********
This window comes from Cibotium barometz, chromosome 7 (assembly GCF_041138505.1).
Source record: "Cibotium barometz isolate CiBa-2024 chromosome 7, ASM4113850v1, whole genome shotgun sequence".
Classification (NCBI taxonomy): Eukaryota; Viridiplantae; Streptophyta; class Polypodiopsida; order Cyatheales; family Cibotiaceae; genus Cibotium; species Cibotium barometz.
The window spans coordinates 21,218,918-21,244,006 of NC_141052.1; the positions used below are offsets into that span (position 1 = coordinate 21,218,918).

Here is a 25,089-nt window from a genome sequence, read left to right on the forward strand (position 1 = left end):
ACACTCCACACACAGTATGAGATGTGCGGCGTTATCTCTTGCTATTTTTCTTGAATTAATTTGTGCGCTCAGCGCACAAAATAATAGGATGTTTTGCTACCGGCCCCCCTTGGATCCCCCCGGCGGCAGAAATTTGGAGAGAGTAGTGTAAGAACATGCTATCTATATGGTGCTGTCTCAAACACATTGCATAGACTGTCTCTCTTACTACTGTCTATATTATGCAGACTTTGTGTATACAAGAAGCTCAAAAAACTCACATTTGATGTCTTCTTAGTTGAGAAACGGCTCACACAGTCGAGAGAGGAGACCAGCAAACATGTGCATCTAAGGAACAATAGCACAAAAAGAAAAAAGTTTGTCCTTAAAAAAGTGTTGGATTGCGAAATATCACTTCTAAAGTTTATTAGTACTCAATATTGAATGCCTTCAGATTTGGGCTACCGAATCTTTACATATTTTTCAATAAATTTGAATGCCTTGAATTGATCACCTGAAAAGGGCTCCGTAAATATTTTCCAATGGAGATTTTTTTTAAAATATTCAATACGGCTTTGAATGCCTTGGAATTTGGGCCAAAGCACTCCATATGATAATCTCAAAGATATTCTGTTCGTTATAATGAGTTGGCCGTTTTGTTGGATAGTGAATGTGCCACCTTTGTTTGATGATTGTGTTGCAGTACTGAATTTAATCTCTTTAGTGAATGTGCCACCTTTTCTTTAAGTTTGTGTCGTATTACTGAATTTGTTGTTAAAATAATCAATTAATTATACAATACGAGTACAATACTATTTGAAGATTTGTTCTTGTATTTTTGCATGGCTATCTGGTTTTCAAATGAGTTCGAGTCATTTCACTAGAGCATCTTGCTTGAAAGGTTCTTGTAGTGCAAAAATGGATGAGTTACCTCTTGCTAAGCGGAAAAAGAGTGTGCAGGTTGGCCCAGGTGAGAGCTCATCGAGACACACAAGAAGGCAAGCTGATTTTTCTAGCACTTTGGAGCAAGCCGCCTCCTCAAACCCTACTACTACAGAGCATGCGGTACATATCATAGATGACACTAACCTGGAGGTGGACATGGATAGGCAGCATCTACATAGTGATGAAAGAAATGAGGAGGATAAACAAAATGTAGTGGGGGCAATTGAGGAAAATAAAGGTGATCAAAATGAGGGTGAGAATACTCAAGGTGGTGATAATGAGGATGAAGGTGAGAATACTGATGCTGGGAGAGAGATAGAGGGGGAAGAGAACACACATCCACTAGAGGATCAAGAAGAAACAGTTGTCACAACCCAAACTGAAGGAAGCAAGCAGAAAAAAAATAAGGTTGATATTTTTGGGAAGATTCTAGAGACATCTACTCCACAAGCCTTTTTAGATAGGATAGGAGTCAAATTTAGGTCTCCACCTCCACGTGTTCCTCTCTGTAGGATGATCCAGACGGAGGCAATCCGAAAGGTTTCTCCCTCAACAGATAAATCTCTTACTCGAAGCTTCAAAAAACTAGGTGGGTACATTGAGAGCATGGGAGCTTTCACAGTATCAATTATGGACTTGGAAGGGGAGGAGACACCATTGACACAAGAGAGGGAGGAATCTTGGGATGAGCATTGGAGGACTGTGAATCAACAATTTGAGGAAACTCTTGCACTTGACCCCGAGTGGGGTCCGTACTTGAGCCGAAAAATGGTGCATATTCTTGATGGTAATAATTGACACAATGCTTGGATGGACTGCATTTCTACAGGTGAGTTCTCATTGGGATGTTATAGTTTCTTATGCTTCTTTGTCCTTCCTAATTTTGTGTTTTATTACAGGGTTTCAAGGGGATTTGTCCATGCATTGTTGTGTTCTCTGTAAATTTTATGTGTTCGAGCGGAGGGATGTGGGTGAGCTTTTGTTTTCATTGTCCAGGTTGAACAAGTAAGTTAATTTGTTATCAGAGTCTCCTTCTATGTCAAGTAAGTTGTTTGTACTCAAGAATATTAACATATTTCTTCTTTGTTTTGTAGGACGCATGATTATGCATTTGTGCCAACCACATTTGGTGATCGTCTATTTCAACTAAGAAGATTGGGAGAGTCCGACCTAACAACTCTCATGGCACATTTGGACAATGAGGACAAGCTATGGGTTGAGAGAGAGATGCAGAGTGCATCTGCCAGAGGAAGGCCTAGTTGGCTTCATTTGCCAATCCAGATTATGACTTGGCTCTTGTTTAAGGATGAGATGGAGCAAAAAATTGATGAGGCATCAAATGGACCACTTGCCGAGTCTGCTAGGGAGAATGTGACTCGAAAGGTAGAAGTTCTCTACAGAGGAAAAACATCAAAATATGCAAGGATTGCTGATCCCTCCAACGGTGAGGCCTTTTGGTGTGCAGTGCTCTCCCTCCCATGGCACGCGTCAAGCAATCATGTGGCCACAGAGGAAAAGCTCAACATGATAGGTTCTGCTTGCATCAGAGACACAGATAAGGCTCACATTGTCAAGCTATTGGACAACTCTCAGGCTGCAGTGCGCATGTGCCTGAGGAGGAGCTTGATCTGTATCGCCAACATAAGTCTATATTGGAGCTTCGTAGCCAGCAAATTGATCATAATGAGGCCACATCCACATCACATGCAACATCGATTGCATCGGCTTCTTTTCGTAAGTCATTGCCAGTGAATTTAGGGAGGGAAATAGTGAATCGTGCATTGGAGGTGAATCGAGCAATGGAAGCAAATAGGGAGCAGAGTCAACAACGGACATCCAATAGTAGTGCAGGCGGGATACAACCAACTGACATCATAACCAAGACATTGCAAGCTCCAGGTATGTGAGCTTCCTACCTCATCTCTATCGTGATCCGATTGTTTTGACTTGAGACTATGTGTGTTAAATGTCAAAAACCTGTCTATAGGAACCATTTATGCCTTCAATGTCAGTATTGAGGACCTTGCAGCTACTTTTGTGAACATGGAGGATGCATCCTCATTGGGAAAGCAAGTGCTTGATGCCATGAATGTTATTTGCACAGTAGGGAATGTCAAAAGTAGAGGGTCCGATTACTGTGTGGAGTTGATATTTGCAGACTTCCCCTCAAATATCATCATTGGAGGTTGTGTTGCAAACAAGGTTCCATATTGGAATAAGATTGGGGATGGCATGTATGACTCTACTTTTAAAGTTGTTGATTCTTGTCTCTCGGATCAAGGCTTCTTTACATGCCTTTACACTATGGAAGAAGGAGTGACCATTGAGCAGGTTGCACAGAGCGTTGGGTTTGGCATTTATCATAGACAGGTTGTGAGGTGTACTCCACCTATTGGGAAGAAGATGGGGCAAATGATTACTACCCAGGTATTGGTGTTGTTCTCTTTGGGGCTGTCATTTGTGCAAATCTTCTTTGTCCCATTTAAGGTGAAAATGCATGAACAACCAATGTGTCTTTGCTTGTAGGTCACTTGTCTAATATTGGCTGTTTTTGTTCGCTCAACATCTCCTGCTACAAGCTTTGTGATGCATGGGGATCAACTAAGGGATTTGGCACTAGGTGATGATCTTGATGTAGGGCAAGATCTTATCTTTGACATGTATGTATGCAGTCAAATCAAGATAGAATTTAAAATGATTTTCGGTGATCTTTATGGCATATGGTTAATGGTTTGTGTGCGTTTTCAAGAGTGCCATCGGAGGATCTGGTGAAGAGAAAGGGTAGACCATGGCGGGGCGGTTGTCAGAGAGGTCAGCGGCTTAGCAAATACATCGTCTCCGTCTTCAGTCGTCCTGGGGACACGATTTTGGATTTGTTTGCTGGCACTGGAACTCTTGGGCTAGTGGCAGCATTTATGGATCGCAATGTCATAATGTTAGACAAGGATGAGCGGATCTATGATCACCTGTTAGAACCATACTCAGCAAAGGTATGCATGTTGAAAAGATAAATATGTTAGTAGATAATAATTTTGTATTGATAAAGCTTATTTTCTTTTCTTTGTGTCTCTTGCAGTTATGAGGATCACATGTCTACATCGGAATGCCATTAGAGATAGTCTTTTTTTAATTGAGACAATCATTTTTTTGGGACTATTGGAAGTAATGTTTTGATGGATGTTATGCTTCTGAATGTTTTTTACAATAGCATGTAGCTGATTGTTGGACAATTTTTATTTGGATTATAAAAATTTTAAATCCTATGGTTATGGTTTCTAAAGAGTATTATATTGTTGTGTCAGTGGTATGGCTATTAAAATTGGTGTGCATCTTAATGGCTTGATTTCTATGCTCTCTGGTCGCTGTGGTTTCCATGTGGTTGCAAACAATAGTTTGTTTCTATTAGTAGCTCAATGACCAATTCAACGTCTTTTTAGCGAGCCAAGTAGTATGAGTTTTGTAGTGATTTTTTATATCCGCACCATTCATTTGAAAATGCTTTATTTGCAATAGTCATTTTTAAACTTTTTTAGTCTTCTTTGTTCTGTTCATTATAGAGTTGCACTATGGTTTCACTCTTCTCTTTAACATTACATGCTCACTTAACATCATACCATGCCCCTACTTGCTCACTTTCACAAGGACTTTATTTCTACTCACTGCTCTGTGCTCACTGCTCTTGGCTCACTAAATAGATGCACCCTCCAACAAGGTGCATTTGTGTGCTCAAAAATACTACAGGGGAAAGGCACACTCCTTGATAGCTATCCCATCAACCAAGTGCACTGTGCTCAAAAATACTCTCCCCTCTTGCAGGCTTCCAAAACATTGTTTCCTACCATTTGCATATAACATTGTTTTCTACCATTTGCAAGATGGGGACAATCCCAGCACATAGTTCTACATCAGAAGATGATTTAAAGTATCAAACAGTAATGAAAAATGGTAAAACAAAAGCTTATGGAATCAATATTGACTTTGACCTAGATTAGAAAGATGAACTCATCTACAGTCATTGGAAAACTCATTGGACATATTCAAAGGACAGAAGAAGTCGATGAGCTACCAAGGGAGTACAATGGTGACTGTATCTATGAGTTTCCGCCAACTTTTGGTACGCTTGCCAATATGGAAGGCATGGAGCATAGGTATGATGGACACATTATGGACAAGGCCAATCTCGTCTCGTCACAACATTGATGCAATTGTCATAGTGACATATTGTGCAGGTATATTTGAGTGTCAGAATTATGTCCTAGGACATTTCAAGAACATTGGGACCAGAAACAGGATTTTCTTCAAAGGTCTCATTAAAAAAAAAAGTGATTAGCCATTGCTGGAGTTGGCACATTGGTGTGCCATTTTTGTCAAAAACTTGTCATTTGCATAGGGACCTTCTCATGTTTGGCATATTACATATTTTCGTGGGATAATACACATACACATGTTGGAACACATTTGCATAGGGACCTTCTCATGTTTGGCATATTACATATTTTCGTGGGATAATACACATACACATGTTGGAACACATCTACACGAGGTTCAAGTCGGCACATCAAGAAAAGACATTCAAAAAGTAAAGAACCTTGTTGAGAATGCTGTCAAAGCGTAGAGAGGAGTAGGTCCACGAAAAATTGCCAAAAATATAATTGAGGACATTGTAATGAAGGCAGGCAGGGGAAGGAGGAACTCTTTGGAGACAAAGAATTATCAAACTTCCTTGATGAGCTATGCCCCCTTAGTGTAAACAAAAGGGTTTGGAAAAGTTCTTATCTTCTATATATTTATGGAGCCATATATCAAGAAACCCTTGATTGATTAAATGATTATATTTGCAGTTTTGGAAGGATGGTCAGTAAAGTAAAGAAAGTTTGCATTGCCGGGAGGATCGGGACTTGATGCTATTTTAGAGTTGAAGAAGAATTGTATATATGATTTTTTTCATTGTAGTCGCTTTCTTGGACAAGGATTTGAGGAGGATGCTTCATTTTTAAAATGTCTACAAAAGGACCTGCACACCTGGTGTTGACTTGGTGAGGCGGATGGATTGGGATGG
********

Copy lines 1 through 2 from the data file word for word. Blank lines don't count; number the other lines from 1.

This window comes from Cibotium barometz, chromosome 7 (assembly GCF_041138505.1).
Source record: "Cibotium barometz isolate CiBa-2024 chromosome 7, ASM4113850v1, whole genome shotgun sequence".